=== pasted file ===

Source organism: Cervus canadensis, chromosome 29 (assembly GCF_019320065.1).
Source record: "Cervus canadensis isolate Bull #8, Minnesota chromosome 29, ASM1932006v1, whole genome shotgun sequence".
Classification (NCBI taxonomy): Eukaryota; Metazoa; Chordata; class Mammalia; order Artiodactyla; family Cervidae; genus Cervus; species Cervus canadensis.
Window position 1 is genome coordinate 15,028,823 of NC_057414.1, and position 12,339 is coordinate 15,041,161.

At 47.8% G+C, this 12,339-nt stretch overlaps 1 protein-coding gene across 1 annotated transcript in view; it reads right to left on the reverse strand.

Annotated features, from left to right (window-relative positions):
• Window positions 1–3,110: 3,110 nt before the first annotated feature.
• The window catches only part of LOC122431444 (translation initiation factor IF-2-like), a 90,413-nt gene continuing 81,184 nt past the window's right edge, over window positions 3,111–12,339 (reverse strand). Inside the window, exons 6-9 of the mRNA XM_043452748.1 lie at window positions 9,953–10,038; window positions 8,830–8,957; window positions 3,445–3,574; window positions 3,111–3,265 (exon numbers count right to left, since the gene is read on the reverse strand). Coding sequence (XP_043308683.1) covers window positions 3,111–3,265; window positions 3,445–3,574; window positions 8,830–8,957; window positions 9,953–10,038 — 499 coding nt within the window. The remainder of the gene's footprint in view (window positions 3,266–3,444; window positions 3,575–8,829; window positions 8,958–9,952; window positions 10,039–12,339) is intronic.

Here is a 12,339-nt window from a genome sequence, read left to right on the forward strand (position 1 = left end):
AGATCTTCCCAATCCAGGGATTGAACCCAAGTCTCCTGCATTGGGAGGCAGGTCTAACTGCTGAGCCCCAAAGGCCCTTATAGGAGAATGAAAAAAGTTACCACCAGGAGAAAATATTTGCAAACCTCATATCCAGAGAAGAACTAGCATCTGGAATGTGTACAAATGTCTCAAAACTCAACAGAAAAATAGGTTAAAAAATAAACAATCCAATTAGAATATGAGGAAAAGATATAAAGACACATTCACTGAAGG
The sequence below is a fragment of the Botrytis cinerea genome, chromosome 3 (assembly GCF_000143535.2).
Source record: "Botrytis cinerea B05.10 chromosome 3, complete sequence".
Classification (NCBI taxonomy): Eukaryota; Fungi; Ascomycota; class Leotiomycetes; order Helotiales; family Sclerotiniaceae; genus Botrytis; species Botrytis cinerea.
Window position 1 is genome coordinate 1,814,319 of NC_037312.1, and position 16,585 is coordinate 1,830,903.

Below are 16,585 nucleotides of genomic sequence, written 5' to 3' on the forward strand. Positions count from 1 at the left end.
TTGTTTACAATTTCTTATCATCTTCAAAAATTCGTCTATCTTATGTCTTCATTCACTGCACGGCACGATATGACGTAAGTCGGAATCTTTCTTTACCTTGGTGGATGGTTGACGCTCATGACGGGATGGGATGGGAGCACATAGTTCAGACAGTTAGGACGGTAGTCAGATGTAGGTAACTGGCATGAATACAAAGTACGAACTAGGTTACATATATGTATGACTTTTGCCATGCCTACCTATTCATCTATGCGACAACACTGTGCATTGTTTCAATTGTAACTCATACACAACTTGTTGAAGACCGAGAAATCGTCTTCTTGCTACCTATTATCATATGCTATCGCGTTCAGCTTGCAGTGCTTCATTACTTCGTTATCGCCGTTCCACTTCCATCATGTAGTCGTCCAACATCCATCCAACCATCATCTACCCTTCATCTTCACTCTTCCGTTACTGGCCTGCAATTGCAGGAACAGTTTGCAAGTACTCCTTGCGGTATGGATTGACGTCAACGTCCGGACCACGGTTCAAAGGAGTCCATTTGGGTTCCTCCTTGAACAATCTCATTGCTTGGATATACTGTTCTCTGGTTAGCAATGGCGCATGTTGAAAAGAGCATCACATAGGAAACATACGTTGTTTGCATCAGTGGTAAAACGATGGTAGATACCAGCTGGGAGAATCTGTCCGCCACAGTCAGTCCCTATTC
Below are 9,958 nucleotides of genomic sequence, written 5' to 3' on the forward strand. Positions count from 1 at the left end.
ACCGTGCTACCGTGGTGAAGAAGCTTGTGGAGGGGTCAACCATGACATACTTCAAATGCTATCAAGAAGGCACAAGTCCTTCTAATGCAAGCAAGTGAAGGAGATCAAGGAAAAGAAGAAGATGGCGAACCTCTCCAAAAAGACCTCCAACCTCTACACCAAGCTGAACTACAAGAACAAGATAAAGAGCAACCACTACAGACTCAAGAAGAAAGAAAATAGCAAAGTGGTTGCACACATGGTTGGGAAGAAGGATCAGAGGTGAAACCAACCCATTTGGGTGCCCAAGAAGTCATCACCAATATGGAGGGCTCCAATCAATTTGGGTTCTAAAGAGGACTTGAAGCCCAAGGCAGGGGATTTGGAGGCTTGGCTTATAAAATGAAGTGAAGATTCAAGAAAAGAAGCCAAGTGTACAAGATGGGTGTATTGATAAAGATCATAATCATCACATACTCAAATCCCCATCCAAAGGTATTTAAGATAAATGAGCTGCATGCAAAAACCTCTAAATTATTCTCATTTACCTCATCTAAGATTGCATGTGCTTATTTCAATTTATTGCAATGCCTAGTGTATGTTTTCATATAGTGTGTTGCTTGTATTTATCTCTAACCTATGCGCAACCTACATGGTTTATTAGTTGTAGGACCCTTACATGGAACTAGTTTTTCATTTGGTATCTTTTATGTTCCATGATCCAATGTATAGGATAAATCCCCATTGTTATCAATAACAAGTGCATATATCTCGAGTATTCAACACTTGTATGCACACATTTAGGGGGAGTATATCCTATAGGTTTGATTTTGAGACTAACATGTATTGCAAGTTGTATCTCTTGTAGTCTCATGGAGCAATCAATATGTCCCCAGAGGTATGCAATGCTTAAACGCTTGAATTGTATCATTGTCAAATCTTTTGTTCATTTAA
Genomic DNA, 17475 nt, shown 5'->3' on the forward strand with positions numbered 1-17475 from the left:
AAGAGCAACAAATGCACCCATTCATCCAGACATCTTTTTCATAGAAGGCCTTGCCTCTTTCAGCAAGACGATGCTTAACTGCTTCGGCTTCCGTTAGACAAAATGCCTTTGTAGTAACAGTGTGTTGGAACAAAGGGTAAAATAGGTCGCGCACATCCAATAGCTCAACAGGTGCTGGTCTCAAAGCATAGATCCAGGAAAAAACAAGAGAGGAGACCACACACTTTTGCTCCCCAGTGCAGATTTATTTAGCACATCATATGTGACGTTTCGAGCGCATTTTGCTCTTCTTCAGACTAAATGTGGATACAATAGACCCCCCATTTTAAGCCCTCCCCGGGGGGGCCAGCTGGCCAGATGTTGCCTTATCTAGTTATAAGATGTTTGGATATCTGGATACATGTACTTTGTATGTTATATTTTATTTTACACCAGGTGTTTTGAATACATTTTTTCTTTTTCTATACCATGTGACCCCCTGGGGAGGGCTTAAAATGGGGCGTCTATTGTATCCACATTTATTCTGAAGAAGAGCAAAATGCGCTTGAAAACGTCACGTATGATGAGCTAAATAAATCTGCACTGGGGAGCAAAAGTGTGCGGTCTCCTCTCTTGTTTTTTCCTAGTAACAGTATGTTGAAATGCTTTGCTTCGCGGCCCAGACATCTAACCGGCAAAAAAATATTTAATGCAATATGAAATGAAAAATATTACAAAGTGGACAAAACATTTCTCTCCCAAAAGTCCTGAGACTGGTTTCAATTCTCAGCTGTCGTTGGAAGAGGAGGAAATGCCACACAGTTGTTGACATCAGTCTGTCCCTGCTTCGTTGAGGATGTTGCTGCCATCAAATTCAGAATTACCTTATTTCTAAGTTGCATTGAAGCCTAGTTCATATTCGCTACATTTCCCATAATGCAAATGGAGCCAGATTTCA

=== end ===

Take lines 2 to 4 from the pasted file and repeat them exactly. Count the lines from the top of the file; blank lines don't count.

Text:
Source record: "Cervus canadensis isolate Bull #8, Minnesota chromosome 29, ASM1932006v1, whole genome shotgun sequence".
Classification (NCBI taxonomy): Eukaryota; Metazoa; Chordata; class Mammalia; order Artiodactyla; family Cervidae; genus Cervus; species Cervus canadensis.
Window position 1 is genome coordinate 15,028,823 of NC_057414.1, and position 12,339 is coordinate 15,041,161.